Bernards’ written statement argued that JMS was not properly licensed because its C-20 HVAC license did not permit it to perform the “hydronic boiler” work and “hydronic plumbing” work listed in the specifications. Bernard’s written statement also included a 250-page “Exhibit Book” that identified twenty-one “[p]erformance [d]efficienc[ies]” of JMS and included a written statement by Robert B. Berrigan, a lawyer and former licensing deputy of the Contractors State License Board, in which he opined that JMS’ C-20 license did not permit it to perform hydroponic boiler work but which also stated that he “ha[d] not formed an opinion” as to whether JMS required a C-36 plumbing license to perform the hydronic plumbing work.
At the hearing, Brown allowed each side 40 minutes to present its case, a 10 minute right to reply and brief closing arguments. Bernards presented two of its employees as witnesses, Michael Toepfer, a senior project manager, and Dave Inman, a superintendent, who testified concerning the quality and timeliness of JMS’ work. JMS presented its president, Joe Messica, as its sole witness. Messica testified that his company had completed other similar projects and that the hydronic boiler and hydronic plumbing work performed by JMS on the project was “essential to the HVAC system . . . installed by JMS.” None of the witnesses testified under oath.
On May 10, 2016, Brown sent a letter to the parties informing them of the District’s approval of Bernards’ substitution request finding that JMS had “failed to perform” its subcontractor “in the most sound, workmanlike and substantial manner” required by the subcontract, and finding that JMS was not properly licensed to perform the work, holding that JMS had performed over $3 million worth of boiler and piping work” and that such a substantial amount of work could not be “incidental and supplemental.”
In response, JMS filed a petition for writ of administrative mandamus which was rejected by the superior court. JMS appealed.
The Court of Appeal Decision
On appeal, JMS raised several arguments, all of which, were rejected by the Court of Appeal. The rationale of the court is less important than its holding, so I’ll be brief:
- JMS’ Argument That Only the District, Not a “Hearing Officer” (i.e., Brown), Could Conduct the Substitution Hearing Under the Listing Law
JMS’ first argument was that, under the Listing Law, Brown lacked jurisdiction to conduct the substitution hearing, because under the Listing Law only the “awarding agency” may conduct a substitution hearing not a “hearing officer” designated by the awarding agency.
The Court of Appeal disagreed, explaining that the Listing Law was intended to prevent bid shopping and bid peddling, and nothing in the “[legislative] record, nor the [Listing Law’s] history, nor its overall structure suggests that preventing an awarding authority’s agent from conducting a substitution hearing might help combat bid shopping or bid peddling.”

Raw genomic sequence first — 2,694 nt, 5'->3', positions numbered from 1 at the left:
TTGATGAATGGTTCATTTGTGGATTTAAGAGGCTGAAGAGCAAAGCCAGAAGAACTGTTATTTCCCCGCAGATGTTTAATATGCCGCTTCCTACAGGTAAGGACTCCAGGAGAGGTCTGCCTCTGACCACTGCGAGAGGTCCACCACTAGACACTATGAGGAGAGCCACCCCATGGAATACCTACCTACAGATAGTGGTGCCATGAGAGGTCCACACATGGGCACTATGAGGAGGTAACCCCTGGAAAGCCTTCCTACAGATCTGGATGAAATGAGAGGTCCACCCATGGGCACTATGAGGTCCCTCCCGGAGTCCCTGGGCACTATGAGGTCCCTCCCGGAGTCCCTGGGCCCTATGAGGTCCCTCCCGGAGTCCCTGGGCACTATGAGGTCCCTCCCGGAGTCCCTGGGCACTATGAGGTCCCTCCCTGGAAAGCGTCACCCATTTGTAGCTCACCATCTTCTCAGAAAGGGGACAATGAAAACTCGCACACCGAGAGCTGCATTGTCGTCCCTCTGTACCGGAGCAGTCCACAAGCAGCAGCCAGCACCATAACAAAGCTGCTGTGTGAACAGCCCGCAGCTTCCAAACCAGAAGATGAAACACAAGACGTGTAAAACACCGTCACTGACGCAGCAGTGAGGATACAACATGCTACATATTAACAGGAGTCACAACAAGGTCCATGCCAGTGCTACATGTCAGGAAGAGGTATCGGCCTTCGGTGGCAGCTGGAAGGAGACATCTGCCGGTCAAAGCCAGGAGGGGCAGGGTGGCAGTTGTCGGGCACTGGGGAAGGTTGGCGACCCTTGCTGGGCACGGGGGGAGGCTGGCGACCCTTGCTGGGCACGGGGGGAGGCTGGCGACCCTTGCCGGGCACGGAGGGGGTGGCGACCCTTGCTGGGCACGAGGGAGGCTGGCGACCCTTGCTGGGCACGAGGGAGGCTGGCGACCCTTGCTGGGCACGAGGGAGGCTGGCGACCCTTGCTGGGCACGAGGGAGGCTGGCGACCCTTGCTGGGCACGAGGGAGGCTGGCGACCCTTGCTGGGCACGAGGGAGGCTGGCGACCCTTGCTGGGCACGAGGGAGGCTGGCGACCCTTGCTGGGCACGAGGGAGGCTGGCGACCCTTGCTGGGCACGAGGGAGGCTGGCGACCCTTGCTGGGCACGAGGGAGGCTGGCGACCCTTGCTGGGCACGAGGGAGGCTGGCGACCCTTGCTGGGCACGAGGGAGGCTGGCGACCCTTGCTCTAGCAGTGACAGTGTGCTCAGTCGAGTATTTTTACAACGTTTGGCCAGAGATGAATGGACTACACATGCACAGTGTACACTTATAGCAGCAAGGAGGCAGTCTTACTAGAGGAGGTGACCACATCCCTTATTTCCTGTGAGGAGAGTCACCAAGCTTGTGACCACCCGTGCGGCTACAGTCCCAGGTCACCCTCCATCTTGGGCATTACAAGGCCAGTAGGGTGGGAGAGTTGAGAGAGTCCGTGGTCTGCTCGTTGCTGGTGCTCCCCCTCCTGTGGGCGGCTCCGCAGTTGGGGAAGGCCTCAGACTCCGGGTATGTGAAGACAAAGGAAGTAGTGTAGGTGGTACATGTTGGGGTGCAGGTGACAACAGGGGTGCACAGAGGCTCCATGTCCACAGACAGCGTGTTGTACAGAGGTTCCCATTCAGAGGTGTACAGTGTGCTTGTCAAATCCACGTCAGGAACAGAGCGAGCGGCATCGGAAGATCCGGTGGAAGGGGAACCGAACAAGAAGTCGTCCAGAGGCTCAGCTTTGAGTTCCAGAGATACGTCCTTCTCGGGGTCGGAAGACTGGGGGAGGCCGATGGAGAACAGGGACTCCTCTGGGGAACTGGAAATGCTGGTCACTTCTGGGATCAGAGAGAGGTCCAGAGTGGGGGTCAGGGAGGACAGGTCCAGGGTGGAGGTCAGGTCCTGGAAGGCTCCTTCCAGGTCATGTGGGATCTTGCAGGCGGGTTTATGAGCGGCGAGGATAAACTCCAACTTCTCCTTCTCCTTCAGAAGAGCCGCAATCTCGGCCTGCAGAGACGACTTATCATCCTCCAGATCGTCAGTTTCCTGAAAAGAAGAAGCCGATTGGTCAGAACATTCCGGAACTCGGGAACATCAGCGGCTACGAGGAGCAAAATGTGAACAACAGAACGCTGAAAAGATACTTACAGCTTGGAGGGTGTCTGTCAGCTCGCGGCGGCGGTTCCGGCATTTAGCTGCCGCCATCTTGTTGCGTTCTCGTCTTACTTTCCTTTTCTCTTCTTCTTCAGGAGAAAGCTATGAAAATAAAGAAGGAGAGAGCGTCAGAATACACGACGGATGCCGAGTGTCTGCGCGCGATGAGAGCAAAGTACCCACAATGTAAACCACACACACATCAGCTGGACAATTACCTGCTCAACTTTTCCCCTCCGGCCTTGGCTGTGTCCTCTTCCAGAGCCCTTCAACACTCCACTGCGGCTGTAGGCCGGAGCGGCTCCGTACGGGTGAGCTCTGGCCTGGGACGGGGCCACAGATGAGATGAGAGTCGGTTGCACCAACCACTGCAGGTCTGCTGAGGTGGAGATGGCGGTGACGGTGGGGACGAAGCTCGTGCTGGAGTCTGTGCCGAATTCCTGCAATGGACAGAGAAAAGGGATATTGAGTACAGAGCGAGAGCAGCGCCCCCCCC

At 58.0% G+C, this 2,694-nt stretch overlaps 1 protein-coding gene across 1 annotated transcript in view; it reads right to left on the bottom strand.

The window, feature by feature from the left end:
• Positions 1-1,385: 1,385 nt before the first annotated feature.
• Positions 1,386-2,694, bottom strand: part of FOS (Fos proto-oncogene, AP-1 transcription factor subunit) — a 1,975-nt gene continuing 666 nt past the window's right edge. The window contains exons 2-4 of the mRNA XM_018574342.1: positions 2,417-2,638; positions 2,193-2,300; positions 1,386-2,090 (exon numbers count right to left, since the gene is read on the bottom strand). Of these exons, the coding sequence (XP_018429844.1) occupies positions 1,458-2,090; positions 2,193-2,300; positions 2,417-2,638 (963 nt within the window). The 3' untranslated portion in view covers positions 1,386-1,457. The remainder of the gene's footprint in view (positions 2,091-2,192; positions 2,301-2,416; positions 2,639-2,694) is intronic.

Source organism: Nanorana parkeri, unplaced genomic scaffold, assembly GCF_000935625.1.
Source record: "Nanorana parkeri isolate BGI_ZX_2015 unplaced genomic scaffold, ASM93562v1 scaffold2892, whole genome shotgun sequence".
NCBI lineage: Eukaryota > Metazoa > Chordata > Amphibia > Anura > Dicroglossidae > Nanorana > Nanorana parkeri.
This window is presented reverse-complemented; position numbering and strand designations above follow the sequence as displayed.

- JMS’ Argument That it Was Denied Due Process Because the Hearing Was Too Short, it Did Not Have the Right to Cross-Examine Witnesses, and Did Not Receive Sufficient Notice of Bernards’ Basis for its Substitution Request
JMS’ second argument was that it was denied due process under the Listing Law because: (1) the hearing was too short given the complexity of the issues involved; (2) it was not afforded the right to cross-examine witnesses; and (3) it did not receive sufficient notice prior to the hearing of the basis for the substitution request.
Again, the Court of Appeal disagreed, explaining that nothing in the Listing Law “requires a hearing of a particular length or the opportunity to cross-examine witnesses.” Furthermore, explained the court, so long as parties have “a reasonable opportunity to be heard, taking into account the ‘specific factual context,'” the conduct of proceedings will be upheld. And, here, explained the court, although Bernard’s substitution request stated that JMS might not be properly licensed to perform “some portions” of the work, JMS correctly concluded that Bernards’ request was premised in part on its contention that JMS needed a C-36 plumbing license to install the hydronic plumbing, and while JMS was not aware that Bernards’ request was also promised on its claim that JMS could install the hydronic boiler, “JMS failed to request a continuance to prepare additional evidence and argument to defend against Bernards’ boiler licensure argument.”
- JMS’ Argument That There was Insufficient Evidence for the District to Grant Bernards’ Substitution Request
Finally, JMS argued that, while Brown testified that JMS’ C-20 HVAC license was not sufficient for it to install the hydronic boiler, because its president Messica testified that the boiler work was “incidental and supplemental” or “essential” to JMS’ HVAC work, that there was insufficient evidence for the District to grant Bernards’ substitution request.
The Court of Appeal disagreed, holding that the substantial evidence standard of review applies, rather than the broader independent judgment standard of review, and that under the substantial evidence standard of review, court’s “resolv[e] all conflicts in the evidence and draw[ ] all inferences in support of [the administrative findings].” And, here, explained the court, the credibility of witnesses and weight given to conflicting testimony is left to the discretion of the public agency unless “a reasonable person could not reach the conclusion reached by the agency.”
As to the hydronic boiler installation, the Court of Appeal held that it would not “second-guess[ ] Brown’s decision to believe Berrigan’s testimony over Messica’s. However, as to the hydronic plumbing installation, the Court of Appeal held that, because Berrigan expressly disclaimed offering an opinion on whether JMS was properly licensed to perform the hydronic plumbing installation, substantial evidence did not support the District’s finding that JMS was not properly licensed to perform the hydronic plumbing installation.
JMS Air Conditioning provides an interesting behind-the-scenes look at substitution hearings under the Listing Laws, the primary take-aways being that: (1) the governing body of a public agency does not need to conduct substitution hearings itself, and can designate a hearing officer instead; (2) public agencies have broad discretion in how such hearings are conducted so long as the parties have a reasonable opportunity to be heard given the “specific factual context;” and (3) that substitution hearings are reviewed on appeal under a substantial evidence standard of review, whereby, appellate courts will resolve conflicts in the evidence and draw all inferences in support of the administrative findings.